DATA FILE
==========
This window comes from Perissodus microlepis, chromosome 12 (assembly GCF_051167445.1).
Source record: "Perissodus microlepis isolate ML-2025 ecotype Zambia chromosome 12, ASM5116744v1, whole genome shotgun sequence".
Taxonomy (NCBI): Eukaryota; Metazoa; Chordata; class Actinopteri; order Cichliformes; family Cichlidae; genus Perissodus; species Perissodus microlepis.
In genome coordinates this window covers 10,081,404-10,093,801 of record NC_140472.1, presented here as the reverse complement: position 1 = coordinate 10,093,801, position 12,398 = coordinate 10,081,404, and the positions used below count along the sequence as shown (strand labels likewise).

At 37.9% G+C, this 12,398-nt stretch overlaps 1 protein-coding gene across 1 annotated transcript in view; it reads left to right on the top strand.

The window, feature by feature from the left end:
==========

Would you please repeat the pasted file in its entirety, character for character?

This window comes from Perissodus microlepis, chromosome 12 (assembly GCF_051167445.1).
Source record: "Perissodus microlepis isolate ML-2025 ecotype Zambia chromosome 12, ASM5116744v1, whole genome shotgun sequence".
Taxonomy (NCBI): Eukaryota; Metazoa; Chordata; class Actinopteri; order Cichliformes; family Cichlidae; genus Perissodus; species Perissodus microlepis.
In genome coordinates this window covers 10,081,404-10,093,801 of record NC_140472.1, presented here as the reverse complement: position 1 = coordinate 10,093,801, position 12,398 = coordinate 10,081,404, and the positions used below count along the sequence as shown (strand labels likewise).

At 37.9% G+C, this 12,398-nt stretch overlaps 1 protein-coding gene across 1 annotated transcript in view; it reads left to right on the top strand.

The window, feature by feature from the left end: